All posts, Nature, walks and wildlife

Something wiggly this way comes

House centipedeLooking in our bathroom mirror offers up all kind of horrors – and today was no different. As it turned out it was only a house centipede. On closer inspection it was quite cute unlike a scolopendra whose glossy tiger stripes and revolting legs are sure to send most things running – except our cats who think they are toys to play with, just like their stuffed mice. (Talking of which, a collection of headless voles and mice have begun to appear on the front door step like a rodent Black Death collection point.)

Back to the leggy thing. It hoovers up insects and spiders, so having a resident Scutigera coleoptrata – like a teenager who won’t leave home but occasionally washes the dishes – isn’t such a bad thing. The fact that house centipedes eat spiders, cockroaches, bed bugs, termites, silverfish and ants suggests our home is a smörgåsbord of delights.

A bit of Googling tells us they like dark, damp places – hence spotting this one in the bathroom. Some live in people’s house all their lives although most live outside where they stay under piles of wood, debris and stones. They mustn’t get too cold or dehydrate as they haven’t got any way to deal with it.

Luckily they are the size they are as running 0.4 metres per second (including up walls and over ceilings) is no problem for them. And they’re clever little things and know who to pick on. If they sting/bite prey and get a bit tangled up, they can detach a leg or two, move away and wait for the venom to to its job. It’s very unlikely we’ll be at the sharp end of one and if we were, its sting/bite is similar to a bee’s.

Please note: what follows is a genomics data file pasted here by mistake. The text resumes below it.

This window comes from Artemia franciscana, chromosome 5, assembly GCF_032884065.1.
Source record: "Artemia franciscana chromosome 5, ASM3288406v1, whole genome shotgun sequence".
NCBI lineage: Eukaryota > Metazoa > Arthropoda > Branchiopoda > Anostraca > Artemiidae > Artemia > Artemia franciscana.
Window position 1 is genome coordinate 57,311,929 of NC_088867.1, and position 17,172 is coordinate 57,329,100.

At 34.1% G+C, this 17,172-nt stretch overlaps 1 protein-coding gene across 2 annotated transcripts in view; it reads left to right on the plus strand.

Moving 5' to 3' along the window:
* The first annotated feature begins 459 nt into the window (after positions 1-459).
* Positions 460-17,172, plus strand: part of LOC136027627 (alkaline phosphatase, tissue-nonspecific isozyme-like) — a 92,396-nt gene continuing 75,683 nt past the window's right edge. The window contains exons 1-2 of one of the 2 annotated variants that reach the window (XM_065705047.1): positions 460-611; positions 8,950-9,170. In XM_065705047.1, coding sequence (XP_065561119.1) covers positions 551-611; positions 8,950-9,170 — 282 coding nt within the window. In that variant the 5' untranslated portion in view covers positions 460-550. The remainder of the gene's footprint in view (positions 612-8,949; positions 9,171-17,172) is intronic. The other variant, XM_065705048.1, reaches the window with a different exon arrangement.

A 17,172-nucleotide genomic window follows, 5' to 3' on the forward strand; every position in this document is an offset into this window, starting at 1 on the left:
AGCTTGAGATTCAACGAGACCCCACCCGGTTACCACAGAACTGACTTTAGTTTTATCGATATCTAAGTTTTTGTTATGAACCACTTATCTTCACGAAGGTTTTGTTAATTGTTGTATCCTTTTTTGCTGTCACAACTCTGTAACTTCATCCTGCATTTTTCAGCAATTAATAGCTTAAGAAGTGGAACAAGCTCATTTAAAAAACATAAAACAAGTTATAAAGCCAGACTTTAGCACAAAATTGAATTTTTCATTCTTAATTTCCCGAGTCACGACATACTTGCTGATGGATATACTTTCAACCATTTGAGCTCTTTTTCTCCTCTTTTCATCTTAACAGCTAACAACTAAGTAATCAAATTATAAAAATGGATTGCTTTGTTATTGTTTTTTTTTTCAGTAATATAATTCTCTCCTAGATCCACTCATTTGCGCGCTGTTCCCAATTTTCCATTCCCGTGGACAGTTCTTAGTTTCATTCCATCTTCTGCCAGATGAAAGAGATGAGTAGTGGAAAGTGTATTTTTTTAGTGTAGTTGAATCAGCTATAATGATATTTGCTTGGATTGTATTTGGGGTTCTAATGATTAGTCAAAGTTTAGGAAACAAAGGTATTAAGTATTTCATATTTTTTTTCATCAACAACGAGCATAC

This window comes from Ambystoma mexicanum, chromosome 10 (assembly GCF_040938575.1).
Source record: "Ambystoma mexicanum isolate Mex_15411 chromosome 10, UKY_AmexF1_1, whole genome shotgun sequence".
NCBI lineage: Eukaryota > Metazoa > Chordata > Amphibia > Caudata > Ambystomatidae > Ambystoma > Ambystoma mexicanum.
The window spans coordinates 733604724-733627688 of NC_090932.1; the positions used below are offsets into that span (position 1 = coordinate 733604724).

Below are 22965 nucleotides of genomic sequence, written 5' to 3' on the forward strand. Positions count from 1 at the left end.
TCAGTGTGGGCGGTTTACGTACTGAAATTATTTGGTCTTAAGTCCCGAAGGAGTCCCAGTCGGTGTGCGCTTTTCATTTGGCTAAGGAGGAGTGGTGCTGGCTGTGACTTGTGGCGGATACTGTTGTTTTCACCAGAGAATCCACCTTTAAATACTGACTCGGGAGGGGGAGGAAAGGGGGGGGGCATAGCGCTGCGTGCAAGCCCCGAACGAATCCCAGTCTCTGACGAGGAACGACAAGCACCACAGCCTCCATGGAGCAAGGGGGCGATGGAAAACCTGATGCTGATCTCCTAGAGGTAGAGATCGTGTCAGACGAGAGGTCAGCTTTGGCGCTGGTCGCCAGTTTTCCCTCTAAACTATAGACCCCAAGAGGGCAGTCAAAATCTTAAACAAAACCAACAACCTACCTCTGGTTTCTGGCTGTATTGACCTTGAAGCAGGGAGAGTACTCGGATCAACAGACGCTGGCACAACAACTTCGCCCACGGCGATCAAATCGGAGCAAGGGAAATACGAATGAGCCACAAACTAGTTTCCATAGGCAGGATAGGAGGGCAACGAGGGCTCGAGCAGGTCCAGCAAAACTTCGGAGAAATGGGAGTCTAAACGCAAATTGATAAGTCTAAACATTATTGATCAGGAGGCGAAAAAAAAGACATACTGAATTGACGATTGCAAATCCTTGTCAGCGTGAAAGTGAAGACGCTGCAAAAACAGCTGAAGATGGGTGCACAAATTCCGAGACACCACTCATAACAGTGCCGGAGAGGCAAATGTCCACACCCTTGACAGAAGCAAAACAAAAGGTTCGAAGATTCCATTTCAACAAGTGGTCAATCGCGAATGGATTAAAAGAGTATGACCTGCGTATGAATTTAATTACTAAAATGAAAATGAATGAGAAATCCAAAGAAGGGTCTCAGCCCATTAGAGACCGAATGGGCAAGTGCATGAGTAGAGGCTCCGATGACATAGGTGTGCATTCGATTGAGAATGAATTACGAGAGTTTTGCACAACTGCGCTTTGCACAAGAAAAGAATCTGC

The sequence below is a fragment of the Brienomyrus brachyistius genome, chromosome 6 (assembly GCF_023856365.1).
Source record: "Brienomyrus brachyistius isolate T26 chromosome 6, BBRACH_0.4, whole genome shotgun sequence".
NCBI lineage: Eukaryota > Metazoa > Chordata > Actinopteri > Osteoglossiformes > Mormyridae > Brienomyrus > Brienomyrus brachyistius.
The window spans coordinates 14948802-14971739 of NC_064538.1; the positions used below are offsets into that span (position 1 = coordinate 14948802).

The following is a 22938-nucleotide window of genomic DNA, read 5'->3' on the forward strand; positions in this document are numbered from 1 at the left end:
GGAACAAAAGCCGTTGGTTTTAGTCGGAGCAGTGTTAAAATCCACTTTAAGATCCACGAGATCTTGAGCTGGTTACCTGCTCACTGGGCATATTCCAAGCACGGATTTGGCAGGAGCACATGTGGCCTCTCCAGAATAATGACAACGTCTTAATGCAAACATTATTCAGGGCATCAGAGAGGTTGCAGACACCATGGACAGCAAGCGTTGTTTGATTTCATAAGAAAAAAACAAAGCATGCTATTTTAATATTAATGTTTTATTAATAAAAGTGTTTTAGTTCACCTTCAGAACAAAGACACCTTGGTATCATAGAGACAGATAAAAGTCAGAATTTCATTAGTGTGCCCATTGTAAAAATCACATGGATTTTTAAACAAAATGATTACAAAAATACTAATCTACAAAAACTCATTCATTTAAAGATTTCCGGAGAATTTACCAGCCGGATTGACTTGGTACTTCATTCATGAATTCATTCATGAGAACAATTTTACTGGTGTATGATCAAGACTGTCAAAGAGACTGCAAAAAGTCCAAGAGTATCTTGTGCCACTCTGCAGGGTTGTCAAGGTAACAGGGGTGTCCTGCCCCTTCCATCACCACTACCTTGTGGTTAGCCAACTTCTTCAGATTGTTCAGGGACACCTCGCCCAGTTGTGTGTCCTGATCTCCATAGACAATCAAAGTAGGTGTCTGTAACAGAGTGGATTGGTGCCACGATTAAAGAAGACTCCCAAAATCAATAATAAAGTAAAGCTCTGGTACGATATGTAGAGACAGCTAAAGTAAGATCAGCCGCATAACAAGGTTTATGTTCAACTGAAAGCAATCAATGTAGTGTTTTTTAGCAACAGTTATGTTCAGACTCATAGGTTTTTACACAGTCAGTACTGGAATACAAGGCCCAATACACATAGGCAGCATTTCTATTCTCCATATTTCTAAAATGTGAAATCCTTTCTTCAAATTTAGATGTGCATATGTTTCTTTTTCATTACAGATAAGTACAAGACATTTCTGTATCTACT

Despite the name, centipedes – there are around 8,000 species – always have an odd number of pairs of legs, meaning no centipede has exactly 100 legs. Our one has 15 pairs (we think).

Scutigera coleoptrata are indigenous to the Mediterranean but have spread to other parts of Europe, North and South America, South Africa and Australia. There’s even a date when they first arrived in New York – 1885. Why they’d go there, nobody knows – perhaps it had lots of cockroaches.

Related posts:

It’s got legs…(part 2)

The weevil dead

Nature’s all-day disco – the Cicada

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All about Granada, Órgiva, La Alpujarras, Las Alpujarras, Andalucia, Spain – tapas, history, local guides and more.


2 thoughts on “Something wiggly this way comes

  1. I’ve seen these before but not here….we have a lot of those spiders that have small bodies and very long legs and they seem to hang out in corners. My man gets the job of evicting them every so often. The cats brought in a huge cricket/locust this morning; they .enjoy taking one leg off so they can play with it and it can’t hop too far.

    Posted by Wendy Kate | April 2, 2014, 8:37 am
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